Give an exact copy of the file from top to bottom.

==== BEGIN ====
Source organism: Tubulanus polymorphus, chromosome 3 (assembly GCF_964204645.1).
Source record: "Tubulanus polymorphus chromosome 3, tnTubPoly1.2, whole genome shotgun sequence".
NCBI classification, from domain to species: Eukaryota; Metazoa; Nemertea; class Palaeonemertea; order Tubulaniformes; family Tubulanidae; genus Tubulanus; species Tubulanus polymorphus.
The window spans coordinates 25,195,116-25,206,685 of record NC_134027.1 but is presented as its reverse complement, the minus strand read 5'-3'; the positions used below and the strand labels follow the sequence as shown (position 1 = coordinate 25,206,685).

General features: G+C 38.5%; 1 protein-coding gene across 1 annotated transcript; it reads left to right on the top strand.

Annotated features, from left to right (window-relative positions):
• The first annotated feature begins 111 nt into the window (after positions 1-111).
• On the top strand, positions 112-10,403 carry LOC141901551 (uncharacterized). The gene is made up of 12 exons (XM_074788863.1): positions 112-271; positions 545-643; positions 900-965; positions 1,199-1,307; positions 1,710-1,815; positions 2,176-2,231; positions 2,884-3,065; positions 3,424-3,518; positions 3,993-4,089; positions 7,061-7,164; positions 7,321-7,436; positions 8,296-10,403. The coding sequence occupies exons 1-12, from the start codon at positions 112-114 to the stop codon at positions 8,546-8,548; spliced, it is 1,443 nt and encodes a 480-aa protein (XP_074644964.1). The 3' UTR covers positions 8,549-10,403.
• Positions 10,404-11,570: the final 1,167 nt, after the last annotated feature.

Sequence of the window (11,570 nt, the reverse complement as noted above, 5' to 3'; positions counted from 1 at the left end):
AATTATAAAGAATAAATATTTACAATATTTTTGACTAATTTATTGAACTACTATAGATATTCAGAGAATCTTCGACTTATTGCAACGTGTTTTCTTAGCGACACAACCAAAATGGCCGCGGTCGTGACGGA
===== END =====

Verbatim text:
Source organism: Tubulanus polymorphus, chromosome 3 (assembly GCF_964204645.1).
Source record: "Tubulanus polymorphus chromosome 3, tnTubPoly1.2, whole genome shotgun sequence".
NCBI classification, from domain to species: Eukaryota; Metazoa; Nemertea; class Palaeonemertea; order Tubulaniformes; family Tubulanidae; genus Tubulanus; species Tubulanus polymorphus.
The window spans coordinates 25,195,116-25,206,685 of record NC_134027.1 but is presented as its reverse complement, the minus strand read 5'-3'; the positions used below and the strand labels follow the sequence as shown (position 1 = coordinate 25,206,685).

General features: G+C 38.5%; 1 protein-coding gene across 1 annotated transcript; it reads left to right on the top strand.

Annotated features, from left to right (window-relative positions):
• The first annotated feature begins 111 nt into the window (after positions 1-111).
• On the top strand, positions 112-10,403 carry LOC141901551 (uncharacterized). The gene is made up of 12 exons (XM_074788863.1): positions 112-271; positions 545-643; positions 900-965; positions 1,199-1,307; positions 1,710-1,815; positions 2,176-2,231; positions 2,884-3,065; positions 3,424-3,518; positions 3,993-4,089; positions 7,061-7,164; positions 7,321-7,436; positions 8,296-10,403. The coding sequence occupies exons 1-12, from the start codon at positions 112-114 to the stop codon at positions 8,546-8,548; spliced, it is 1,443 nt and encodes a 480-aa protein (XP_074644964.1). The 3' UTR covers positions 8,549-10,403.
• Positions 10,404-11,570: the final 1,167 nt, after the last annotated feature.

Sequence of the window (11,570 nt, the reverse complement as noted above, 5' to 3'; positions counted from 1 at the left end):
AATTATAAAGAATAAATATTTACAATATTTTTGACTAATTTATTGAACTACTATAGATATTCAGAGAATCTTCGACTTATTGCAACGTGTTTTCTTAGCGACACAACCAAAATGGCCGCGGTCGTGACGGA